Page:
“The protection of children and adolescents is a medical duty, in consonance with the bioethical principles of non-maleficence (the duty of not causing harm) and the precautionary principle (in the absence of formal scientific certainty, the existence of a risk of serious harm or irreversible requires the implementation of measures that can predict this damage).
“The convention on the rights of the child, ratified by the Decree of the President of the Republic No. 49/90, of 12 September, establishes clearly in article 3 that: “All decisions concerning children, adopted by public or private social protection institutions, by courts, administrative authorities or legislative bodies will have primarily the best interests of the child.”
“It is not ethically acceptable that, in alleging the objective of protecting the elderly, a decision is taken to vaccinate against Covid-19 those of pediatric age, for which the vaccine has no benefits.
“The concept of group immunity in the current situation has no solid scientific assumptions and doesn’t even make sense given that the elderly and populations most at risk in Portugal have already had access to vaccination.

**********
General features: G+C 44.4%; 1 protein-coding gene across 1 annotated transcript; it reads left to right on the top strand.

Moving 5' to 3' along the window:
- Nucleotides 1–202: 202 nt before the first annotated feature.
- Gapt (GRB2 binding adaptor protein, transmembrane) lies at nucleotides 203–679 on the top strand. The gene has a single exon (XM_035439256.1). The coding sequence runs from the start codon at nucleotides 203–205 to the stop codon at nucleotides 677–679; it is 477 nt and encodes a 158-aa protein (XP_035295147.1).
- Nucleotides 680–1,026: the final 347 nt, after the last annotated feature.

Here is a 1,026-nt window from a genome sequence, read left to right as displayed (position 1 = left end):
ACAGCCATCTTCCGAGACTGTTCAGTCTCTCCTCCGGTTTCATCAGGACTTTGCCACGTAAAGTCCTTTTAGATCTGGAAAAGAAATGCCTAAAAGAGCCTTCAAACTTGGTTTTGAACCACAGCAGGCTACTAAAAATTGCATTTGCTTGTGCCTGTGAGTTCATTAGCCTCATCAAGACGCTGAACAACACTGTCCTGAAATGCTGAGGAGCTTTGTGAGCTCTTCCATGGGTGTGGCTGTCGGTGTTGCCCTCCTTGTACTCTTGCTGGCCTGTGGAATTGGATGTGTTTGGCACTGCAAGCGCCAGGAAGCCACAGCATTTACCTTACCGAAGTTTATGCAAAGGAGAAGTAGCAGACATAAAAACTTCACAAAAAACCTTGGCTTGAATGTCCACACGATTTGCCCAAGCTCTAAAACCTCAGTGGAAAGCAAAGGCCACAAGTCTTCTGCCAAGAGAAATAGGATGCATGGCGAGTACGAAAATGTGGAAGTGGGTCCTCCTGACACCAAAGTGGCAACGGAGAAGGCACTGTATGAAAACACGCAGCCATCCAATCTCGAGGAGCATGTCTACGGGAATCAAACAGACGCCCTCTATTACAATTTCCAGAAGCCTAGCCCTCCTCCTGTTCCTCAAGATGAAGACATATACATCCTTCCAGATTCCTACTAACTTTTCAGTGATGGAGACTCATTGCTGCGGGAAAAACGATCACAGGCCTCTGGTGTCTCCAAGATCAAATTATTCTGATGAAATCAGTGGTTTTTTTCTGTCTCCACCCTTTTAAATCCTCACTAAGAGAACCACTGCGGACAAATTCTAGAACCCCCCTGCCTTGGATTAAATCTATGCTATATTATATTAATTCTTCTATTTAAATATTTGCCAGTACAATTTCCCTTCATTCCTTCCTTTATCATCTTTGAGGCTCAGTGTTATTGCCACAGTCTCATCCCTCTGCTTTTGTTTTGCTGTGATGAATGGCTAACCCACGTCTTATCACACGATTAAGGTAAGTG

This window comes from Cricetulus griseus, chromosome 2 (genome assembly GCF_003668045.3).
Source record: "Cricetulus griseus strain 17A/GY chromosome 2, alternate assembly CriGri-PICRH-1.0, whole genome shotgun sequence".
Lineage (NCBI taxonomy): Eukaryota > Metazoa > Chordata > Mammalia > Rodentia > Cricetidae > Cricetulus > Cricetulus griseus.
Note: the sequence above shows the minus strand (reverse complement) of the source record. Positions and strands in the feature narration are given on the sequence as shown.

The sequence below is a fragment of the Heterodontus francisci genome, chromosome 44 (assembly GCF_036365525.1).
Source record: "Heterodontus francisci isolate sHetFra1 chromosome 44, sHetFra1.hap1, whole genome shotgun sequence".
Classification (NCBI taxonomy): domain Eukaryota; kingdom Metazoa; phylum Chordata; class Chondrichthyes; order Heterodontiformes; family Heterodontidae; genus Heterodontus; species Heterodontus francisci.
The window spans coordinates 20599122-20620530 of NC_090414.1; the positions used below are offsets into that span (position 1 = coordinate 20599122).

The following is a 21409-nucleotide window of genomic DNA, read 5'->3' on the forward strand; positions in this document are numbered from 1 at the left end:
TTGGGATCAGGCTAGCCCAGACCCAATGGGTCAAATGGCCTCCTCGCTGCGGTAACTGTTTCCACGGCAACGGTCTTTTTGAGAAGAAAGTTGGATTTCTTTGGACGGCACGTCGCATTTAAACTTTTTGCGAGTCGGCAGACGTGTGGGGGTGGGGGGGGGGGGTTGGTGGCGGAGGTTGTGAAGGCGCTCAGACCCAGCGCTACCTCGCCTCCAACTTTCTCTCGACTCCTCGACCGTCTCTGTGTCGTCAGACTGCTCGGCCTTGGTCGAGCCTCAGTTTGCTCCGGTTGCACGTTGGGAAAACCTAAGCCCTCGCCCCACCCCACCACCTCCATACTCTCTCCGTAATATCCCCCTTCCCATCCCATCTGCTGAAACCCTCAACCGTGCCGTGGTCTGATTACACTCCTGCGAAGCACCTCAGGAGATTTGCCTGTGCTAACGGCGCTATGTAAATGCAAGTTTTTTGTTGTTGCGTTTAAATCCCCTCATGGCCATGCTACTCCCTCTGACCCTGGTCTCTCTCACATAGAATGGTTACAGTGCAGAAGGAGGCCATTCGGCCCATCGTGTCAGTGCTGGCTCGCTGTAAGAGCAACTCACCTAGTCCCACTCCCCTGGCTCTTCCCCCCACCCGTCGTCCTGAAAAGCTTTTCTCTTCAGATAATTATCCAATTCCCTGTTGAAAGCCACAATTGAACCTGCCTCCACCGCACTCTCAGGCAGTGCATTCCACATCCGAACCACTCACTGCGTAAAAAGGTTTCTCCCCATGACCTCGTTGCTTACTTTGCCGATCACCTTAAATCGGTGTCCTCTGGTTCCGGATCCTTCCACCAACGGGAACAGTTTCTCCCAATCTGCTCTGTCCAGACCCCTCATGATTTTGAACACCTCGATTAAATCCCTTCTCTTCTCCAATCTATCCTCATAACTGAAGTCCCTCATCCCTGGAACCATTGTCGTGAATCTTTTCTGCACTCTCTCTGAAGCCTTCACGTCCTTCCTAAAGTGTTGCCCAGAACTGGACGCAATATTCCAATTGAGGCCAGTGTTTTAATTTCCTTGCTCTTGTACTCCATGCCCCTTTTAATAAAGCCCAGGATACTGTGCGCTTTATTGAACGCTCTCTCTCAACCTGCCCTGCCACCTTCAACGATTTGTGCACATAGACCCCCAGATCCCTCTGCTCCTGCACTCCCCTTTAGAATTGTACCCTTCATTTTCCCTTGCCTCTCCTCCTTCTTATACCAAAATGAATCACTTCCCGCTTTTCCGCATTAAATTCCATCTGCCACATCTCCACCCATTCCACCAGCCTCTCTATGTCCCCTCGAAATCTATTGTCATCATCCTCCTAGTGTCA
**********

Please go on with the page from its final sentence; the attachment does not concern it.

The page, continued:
“COVID-19 mRNA vaccines can cause myocarditis and pericarditis, particularly under 30 years of age, as recently warned by the Centers for Disease Control American (CDC), European Medicines Agency (EMA) and by INFARMED in Portugal.
“The occurrence of these cases of inflammatory heart disease that needed hospital treatment, and whose long-term sequelae period not known, fortunately rare, was a first sign of alert, is a reason for enormous concern as children and adolescents, by being vaccinated, will be exposed to the risk of serious adverse reactions.
“These vaccines are not yet approved, they have only one conditional use authorization while studies to verify their safety and effectiveness, in the short, medium and long term are still being developed.